ACLU and 137 organizations send letter to CBP Commissioner urging CBP not to detain pregnant, postpartum, and nursing people

Following a February 2020 incident where a pregnant woman was forced to give birth in a California Border Patrol station and then forced to return to the Border Patrol station for postpartum detention after a short trip to the hospital, the ACLU and Jewish Family Service filed a complaint with the DHS Office of the Inspector General (OIG). OIG subsequently investigated and issued a report on the incident, along with recommendations to improve CBP’s processes relating to childbirth. On November 23, 2021, CBP issued its current policy, “Policy Statement and Required Actions Regarding Pregnant, Postpartum, Nursing Individuals, and Infants in Custody.”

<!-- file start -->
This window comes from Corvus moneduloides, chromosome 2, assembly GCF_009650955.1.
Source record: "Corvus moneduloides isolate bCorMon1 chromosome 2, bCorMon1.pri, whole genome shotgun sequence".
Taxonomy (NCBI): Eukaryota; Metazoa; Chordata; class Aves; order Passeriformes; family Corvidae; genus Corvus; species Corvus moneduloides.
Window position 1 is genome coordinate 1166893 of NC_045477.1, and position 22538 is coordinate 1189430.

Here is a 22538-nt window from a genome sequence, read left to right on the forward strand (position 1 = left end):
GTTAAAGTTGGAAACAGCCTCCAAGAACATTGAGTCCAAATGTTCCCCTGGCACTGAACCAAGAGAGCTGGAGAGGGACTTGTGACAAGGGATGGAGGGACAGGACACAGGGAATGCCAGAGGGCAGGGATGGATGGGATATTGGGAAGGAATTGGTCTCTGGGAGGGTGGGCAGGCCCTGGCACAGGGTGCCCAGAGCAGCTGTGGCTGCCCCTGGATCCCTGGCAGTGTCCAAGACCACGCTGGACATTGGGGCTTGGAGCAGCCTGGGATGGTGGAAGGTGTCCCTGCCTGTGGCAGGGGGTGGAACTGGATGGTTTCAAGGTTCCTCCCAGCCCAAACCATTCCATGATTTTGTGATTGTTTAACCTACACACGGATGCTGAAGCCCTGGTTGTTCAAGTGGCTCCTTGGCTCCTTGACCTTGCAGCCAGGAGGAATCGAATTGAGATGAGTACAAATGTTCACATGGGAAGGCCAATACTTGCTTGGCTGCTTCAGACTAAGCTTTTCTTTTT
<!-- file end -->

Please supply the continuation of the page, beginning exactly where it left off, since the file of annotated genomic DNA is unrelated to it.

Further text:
In its October 20, 2022 letter, the ACLU, Jewish Family Services of San Diego, the UCLA Center for Immigration Law and Policy, along with 82 advocacy organizations and 52 medical professionals, urged the Commissioner to expand the current CBP policy to include the following: (1) limit the time people who are pregnant, postpartum, and/or nursing are detained in CBP custody to no more than 12 hours from the initial apprehension, and (2) ensure that people who are pregnant, postpartum, and/or nursing, along with their families, are not transferred back to CBP detention for any reason following discharge from any offsite hospital.

Counsel: Shaw Drake, ACLU; Jewish Family Services; and Monika Langarica, UCLA Center for Immigration Law and Policy

Contact: Monika Langarica | UCLA Center for Immigration Law and Policy |

Additional Links:

Send a message to CBP today demanding that pregnant, postpartum, and nursing persons and infants must be released as soon as possible: Uphold the reproductive rights and health of migrants | American Civil Liberties Union (